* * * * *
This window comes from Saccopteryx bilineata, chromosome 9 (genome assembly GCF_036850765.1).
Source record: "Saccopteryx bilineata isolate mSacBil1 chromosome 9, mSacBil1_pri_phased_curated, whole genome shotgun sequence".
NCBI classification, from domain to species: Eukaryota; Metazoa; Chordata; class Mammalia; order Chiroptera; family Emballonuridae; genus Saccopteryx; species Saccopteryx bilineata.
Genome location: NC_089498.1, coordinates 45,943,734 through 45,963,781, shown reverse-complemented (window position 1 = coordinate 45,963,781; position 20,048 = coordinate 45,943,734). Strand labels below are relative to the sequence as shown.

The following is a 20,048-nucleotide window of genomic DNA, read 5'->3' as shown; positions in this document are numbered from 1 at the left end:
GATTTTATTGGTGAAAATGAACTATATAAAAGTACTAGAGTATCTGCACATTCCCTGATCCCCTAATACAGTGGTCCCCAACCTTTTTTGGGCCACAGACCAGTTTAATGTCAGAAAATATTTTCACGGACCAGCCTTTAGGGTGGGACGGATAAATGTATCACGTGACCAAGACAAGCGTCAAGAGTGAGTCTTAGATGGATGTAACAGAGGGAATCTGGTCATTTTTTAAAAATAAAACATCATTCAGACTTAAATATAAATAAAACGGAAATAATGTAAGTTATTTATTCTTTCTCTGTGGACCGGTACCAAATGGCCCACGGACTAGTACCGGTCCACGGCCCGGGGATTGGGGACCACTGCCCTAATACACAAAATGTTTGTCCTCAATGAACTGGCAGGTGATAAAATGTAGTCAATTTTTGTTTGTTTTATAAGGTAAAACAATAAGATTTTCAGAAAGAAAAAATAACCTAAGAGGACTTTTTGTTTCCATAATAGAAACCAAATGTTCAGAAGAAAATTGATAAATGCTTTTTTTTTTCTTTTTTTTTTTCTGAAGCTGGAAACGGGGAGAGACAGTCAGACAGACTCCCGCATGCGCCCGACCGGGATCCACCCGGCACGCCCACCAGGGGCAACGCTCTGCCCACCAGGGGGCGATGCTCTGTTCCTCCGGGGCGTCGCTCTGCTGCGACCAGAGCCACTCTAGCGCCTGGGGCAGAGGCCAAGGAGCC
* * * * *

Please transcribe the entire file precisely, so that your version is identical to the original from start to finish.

This window comes from Saccopteryx bilineata, chromosome 9 (genome assembly GCF_036850765.1).
Source record: "Saccopteryx bilineata isolate mSacBil1 chromosome 9, mSacBil1_pri_phased_curated, whole genome shotgun sequence".
NCBI classification, from domain to species: Eukaryota; Metazoa; Chordata; class Mammalia; order Chiroptera; family Emballonuridae; genus Saccopteryx; species Saccopteryx bilineata.
Genome location: NC_089498.1, coordinates 45,943,734 through 45,963,781, shown reverse-complemented (window position 1 = coordinate 45,963,781; position 20,048 = coordinate 45,943,734). Strand labels below are relative to the sequence as shown.

The following is a 20,048-nucleotide window of genomic DNA, read 5'->3' as shown; positions in this document are numbered from 1 at the left end:
GATTTTATTGGTGAAAATGAACTATATAAAAGTACTAGAGTATCTGCACATTCCCTGATCCCCTAATACAGTGGTCCCCAACCTTTTTTGGGCCACAGACCAGTTTAATGTCAGAAAATATTTTCACGGACCAGCCTTTAGGGTGGGACGGATAAATGTATCACGTGACCAAGACAAGCGTCAAGAGTGAGTCTTAGATGGATGTAACAGAGGGAATCTGGTCATTTTTTAAAAATAAAACATCATTCAGACTTAAATATAAATAAAACGGAAATAATGTAAGTTATTTATTCTTTCTCTGTGGACCGGTACCAAATGGCCCACGGACTAGTACCGGTCCACGGCCCGGGGATTGGGGACCACTGCCCTAATACACAAAATGTTTGTCCTCAATGAACTGGCAGGTGATAAAATGTAGTCAATTTTTGTTTGTTTTATAAGGTAAAACAATAAGATTTTCAGAAAGAAAAAATAACCTAAGAGGACTTTTTGTTTCCATAATAGAAACCAAATGTTCAGAAGAAAATTGATAAATGCTTTTTTTTTTCTTTTTTTTTTTCTGAAGCTGGAAACGGGGAGAGACAGTCAGACAGACTCCCGCATGCGCCCGACCGGGATCCACCCGGCACGCCCACCAGGGGCAACGCTCTGCCCACCAGGGGGCGATGCTCTGTTCCTCCGGGGCGTCGCTCTGCTGCGACCAGAGCCACTCTAGCGCCTGGGGCAGAGGCCAAGGAGCC